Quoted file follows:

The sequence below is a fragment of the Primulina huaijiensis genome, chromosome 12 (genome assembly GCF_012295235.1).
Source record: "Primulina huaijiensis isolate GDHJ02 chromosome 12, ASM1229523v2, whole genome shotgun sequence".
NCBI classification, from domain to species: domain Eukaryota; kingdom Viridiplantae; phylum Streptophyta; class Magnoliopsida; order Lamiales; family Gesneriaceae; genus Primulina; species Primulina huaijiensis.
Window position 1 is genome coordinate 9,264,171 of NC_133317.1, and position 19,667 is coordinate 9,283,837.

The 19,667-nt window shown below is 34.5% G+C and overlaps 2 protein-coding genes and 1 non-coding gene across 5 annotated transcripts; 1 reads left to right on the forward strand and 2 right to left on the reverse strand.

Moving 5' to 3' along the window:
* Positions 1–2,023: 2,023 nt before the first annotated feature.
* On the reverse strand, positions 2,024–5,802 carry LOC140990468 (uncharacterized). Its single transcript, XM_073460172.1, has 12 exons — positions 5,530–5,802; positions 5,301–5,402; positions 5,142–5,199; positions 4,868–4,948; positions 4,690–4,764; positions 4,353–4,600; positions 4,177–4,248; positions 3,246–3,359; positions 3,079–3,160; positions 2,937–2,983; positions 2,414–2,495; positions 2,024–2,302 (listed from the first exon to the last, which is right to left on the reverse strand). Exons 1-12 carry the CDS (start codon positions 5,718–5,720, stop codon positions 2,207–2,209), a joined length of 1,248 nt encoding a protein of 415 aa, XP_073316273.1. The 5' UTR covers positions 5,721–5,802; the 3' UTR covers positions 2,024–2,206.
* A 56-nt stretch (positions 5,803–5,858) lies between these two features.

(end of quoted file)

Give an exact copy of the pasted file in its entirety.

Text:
The sequence below is a fragment of the Primulina huaijiensis genome, chromosome 12 (genome assembly GCF_012295235.1).
Source record: "Primulina huaijiensis isolate GDHJ02 chromosome 12, ASM1229523v2, whole genome shotgun sequence".
NCBI classification, from domain to species: domain Eukaryota; kingdom Viridiplantae; phylum Streptophyta; class Magnoliopsida; order Lamiales; family Gesneriaceae; genus Primulina; species Primulina huaijiensis.
Window position 1 is genome coordinate 9,264,171 of NC_133317.1, and position 19,667 is coordinate 9,283,837.

The 19,667-nt window shown below is 34.5% G+C and overlaps 2 protein-coding genes and 1 non-coding gene across 5 annotated transcripts; 1 reads left to right on the forward strand and 2 right to left on the reverse strand.

Moving 5' to 3' along the window:
* Positions 1–2,023: 2,023 nt before the first annotated feature.
* On the reverse strand, positions 2,024–5,802 carry LOC140990468 (uncharacterized). Its single transcript, XM_073460172.1, has 12 exons — positions 5,530–5,802; positions 5,301–5,402; positions 5,142–5,199; positions 4,868–4,948; positions 4,690–4,764; positions 4,353–4,600; positions 4,177–4,248; positions 3,246–3,359; positions 3,079–3,160; positions 2,937–2,983; positions 2,414–2,495; positions 2,024–2,302 (listed from the first exon to the last, which is right to left on the reverse strand). Exons 1-12 carry the CDS (start codon positions 5,718–5,720, stop codon positions 2,207–2,209), a joined length of 1,248 nt encoding a protein of 415 aa, XP_073316273.1. The 5' UTR covers positions 5,721–5,802; the 3' UTR covers positions 2,024–2,206.
* A 56-nt stretch (positions 5,803–5,858) lies between these two features.